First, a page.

Re: Mutagens (Colchicine)
Sun, 22 Jan 1995 13:34:04 -0500


In response to your request. Colchicine is NOT something to play "Mad
Scientist" with. A bit of backround:
-Colchicine (hereafter:C) is derived from several Colchicum spp, several
Merendera spp and Gloriosa suberba.
-It is highly toxic and carcinogenic.
-It is in the class of Antimitotic agents, it mutates cells through a process
called endomitosis. This simply means that it halts cell division.
-Why does that cause mutation? Suppose when it halts cell division, the cell
is in the process of dividing (mitosis).The cell would have any percentage
between 0% and 100% extra chromosomes. Extra chromosomes=Polyploidy=mutation.
-This is not as simple as it sounds, you can have partial polypoids,
mutipolyploids (polyploids with are "redoubled") etc. And remember, this
takes place on the cellular level, the whole plant isn't affected, just
individual cells.
-With this understood, it is obvious that we need to treat material with the
fewest cells possible, so that if one favorabily mutates, it can develop into
something useful. Something like a seed or even better; callus or cell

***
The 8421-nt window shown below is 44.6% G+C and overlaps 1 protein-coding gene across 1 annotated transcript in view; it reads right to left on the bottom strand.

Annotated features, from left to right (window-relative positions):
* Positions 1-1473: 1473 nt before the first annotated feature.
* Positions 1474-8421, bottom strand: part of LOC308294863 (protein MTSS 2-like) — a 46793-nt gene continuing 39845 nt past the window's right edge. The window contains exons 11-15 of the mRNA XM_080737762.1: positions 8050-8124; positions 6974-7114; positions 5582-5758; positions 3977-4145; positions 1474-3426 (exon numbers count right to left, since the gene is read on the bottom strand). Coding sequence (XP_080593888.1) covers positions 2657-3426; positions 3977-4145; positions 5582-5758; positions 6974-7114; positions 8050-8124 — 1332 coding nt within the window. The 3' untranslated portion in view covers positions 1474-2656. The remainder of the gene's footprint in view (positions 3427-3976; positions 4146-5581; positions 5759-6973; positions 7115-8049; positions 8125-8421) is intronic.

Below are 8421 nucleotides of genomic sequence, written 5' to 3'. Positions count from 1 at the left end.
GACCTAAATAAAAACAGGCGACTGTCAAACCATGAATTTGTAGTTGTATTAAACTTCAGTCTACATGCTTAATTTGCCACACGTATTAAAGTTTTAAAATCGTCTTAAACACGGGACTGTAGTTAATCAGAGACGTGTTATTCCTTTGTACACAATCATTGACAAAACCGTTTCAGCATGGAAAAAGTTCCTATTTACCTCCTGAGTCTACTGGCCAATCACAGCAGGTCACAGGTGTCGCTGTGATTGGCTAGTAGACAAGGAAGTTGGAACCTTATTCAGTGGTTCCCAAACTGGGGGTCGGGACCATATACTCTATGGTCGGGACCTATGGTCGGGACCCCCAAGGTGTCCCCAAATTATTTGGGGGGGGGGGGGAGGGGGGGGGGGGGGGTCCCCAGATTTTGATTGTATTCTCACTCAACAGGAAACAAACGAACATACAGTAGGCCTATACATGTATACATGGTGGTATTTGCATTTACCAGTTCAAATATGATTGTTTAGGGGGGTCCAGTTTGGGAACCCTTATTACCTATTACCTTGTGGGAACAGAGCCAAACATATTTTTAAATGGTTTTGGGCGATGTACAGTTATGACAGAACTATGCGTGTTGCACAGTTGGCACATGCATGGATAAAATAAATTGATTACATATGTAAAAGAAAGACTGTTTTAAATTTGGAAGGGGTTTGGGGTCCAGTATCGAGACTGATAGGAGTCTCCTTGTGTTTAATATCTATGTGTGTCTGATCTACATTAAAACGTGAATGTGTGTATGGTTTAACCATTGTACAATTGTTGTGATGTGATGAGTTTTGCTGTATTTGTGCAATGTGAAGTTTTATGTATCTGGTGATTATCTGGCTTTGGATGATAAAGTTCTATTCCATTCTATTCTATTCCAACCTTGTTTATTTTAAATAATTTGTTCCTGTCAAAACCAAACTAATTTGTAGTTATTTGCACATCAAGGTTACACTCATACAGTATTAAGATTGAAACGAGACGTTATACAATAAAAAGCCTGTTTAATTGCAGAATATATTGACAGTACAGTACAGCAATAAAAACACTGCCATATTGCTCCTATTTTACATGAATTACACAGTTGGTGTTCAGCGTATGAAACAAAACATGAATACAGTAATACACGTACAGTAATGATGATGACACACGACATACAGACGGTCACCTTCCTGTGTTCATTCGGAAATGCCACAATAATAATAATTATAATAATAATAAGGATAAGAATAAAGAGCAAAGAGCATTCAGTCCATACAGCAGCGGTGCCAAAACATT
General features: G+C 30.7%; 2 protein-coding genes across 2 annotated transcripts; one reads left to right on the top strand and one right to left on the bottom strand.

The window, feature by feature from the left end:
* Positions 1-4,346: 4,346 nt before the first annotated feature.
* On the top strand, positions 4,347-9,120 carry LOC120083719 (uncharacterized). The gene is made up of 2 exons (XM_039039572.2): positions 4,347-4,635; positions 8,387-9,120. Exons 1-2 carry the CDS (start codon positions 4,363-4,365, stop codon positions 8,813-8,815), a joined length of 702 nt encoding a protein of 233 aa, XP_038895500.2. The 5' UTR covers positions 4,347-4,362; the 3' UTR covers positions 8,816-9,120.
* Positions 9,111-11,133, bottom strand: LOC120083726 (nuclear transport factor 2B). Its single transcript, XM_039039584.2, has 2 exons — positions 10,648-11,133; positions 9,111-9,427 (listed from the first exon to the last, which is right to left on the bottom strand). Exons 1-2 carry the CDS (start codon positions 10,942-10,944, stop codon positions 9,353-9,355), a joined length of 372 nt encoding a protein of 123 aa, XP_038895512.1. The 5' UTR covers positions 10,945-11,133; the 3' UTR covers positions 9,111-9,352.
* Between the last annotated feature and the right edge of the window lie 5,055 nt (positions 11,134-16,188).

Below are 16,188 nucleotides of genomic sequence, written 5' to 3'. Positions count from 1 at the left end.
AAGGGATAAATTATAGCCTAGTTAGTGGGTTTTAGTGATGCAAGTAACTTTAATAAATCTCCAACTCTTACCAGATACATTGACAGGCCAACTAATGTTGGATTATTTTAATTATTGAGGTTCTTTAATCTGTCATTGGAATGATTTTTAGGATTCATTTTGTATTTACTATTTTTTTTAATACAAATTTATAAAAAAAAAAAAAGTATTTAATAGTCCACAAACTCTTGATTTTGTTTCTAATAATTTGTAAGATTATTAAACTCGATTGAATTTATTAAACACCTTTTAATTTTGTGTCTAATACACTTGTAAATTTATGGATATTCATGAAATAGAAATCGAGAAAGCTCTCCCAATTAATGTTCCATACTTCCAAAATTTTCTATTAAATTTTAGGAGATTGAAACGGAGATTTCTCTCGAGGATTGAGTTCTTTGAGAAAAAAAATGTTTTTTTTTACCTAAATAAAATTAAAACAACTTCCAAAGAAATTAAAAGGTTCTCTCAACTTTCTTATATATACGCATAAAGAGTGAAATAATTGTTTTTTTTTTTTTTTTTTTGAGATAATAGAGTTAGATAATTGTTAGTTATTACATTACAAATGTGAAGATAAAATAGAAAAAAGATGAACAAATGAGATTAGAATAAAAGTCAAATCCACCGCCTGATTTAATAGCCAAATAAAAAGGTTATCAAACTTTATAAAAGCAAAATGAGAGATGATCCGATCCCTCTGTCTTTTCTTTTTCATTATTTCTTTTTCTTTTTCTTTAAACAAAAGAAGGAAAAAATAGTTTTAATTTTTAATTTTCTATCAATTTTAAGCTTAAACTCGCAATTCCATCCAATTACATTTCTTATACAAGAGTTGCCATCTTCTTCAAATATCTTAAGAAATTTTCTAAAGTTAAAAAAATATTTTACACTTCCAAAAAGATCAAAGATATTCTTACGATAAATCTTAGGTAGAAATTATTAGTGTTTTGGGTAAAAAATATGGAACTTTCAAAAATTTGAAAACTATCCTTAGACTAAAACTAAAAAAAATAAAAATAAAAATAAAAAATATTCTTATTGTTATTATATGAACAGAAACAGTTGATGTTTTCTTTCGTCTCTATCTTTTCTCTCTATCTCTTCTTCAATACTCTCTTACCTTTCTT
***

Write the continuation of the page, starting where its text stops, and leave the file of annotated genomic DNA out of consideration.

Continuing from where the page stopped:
suspension cultures.
To make this clearer. Suppose you were to spray a seedling with C. At best
only a small percentage of the billions of cells would mutate. An even
smaller percentage would mutate into something useful or noticiable. The
chances of any mutated celld falling in a place that would effect the
resulting growth of the plant (the apical or lateral buds) is nil. Sure you
might get a mutation for variegation, but if it happens to occur in the
middle of a leaf, you will only see a small variegated spot in an other wise
normal plant.
Therefore, is is not a magic bullet and it won't work miracles. Most times,
mutations obtained will only be useful in sexual breeding. If you are not put
off by that, here are some suggestions for treatment times and dosages:
The optimum time of treatment: The amount of time it takes the cell to
complete division (so you do not "remutate"). Practically: between 3 and 24
Dosages: varies with genus and species and is modified with duration of
exposure: Start with solution concentrations of .01% C and work up to .5% C.
Material to experiment with: I use TC material because I have access to it. I
have suggested to people to use seeds. The entire seed if it is small and has
little to no seed coat (ie Coleus or Orchids) or a pregerminated seed if it
is large (ie a Legume).
Finally, ever wonder how to tell if you actually have a polyploid? Either one
you've created or one you suspect? The easiest way to tell is with the Pollen
Measuring Technique. Simply collect pollen from several plants known or
suspected of being "normal" and the pollen of the suspected polyploid. Use a
hig powered Microscope and a Stage Micrometer and simply compare the pollen
grains. The polyploid should have larger pollen (scientist's: don't flame me.
I know there are drwbacks to this method, but it's fine for the hobbyist).

Hope this has answered some of your questions. Good Luck.

Another Pearl of Wisdom from:
( John Laroche